Recent findings clearly demonstrate that cells feel mechanical forces, and respond by altering their phenotype and modulating their mechanical environment. Atomic force microscope (AFM) indentation can be used to mechanically stimulate cells and quantitatively characterize their elastic properties, providing critical information for understanding their mechanobiological behavior. This review focuses on the experimental and computational aspects of AFM indentation in relation to cell biomechanics and pathophysiology. Key aspects of the indentation protocol (including preparation of substrates, selection of indentation parameters, methods for contact point detection, and further post-processing of data) are covered. Historical perspectives on AFM as a mechanical testing tool as well as studies of cell mechanics and physiology are also highlighted.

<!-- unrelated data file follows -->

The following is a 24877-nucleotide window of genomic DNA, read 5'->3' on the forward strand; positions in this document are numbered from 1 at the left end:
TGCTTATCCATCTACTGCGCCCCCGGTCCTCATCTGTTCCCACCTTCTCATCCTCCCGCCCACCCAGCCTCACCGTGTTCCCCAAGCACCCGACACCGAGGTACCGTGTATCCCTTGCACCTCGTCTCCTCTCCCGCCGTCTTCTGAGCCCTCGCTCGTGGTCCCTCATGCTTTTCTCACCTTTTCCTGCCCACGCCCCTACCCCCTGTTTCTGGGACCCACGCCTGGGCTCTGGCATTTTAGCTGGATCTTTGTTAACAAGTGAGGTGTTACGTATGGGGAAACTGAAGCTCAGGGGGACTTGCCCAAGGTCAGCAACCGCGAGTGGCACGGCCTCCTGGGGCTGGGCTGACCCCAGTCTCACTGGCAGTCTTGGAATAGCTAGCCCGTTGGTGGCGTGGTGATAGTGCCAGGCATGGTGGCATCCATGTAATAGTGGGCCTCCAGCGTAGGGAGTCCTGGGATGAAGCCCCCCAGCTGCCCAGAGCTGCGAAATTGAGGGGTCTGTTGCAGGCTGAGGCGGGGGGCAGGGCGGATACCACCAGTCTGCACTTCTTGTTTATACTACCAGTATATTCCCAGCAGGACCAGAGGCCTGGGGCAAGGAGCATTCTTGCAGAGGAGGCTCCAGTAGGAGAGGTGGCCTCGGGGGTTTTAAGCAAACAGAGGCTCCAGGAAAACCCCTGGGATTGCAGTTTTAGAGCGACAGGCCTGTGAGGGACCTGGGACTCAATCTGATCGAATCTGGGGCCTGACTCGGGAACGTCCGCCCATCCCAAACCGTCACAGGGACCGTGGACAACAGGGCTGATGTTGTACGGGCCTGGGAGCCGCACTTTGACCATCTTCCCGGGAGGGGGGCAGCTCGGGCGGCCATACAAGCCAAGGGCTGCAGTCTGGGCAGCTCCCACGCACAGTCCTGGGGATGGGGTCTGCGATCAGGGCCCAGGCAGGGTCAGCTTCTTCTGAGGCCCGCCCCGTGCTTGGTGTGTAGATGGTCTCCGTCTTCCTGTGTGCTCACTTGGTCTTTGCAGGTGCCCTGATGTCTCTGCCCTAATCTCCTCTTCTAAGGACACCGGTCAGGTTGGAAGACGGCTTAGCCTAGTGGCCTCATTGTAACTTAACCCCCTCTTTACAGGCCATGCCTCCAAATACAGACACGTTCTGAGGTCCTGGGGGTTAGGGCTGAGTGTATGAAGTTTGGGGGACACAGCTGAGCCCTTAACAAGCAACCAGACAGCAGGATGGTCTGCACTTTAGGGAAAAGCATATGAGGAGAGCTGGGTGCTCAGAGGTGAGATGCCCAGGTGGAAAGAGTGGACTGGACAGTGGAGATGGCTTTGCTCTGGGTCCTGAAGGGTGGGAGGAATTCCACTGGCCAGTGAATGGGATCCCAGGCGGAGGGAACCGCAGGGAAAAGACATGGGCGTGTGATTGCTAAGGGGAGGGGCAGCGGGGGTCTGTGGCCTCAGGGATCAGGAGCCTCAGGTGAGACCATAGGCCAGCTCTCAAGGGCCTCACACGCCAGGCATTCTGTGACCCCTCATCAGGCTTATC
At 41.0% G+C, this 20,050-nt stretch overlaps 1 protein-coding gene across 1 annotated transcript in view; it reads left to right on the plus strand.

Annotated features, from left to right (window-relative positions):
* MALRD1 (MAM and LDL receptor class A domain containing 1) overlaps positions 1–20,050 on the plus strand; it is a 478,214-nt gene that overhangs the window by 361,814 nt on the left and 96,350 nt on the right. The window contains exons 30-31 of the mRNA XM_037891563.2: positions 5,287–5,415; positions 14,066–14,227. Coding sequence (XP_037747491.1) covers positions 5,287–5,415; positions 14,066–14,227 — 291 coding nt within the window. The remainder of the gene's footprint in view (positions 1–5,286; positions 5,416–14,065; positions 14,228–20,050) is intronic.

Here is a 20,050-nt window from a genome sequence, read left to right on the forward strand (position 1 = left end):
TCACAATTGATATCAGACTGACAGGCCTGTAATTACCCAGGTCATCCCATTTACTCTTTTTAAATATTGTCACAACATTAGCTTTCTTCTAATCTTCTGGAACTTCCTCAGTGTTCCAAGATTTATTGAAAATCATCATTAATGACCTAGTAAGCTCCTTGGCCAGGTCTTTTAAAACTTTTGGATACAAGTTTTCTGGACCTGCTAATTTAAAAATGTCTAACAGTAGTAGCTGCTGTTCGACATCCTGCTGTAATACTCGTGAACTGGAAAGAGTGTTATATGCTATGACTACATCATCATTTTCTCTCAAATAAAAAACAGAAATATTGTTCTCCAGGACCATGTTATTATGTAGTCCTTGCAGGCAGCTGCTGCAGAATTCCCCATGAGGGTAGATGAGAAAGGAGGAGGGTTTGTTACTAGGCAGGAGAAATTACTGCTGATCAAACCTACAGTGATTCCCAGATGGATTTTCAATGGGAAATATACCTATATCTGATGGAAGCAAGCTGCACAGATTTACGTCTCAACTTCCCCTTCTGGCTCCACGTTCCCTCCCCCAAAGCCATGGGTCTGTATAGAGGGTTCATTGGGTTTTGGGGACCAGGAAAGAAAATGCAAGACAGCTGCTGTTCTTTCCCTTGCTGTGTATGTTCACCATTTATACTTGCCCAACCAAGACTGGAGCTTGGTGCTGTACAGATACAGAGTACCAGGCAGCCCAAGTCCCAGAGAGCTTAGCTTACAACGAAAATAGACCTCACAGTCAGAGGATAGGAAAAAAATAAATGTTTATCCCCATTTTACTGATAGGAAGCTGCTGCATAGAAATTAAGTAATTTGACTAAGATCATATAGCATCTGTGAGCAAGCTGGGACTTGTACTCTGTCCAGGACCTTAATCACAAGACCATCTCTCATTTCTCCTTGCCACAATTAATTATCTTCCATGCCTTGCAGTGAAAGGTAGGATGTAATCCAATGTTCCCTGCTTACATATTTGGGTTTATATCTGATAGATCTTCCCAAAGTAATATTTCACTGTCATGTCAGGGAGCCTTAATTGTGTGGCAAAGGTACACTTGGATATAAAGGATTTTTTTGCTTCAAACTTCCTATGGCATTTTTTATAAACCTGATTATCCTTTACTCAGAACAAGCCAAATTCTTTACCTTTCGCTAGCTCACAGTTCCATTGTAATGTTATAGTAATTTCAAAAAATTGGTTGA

Original languageEnglish
Title of host publicationMethods in Molecular Biology
PublisherHumana Press Inc.
Number of pages27
StatePublished - 2011

Publication series

NameMethods in Molecular Biology
ISSN (Print)1064-3745


  • Biomechanics
  • Elasticity
  • Elastography
  • Nanoindentation
  • Young’s modulus


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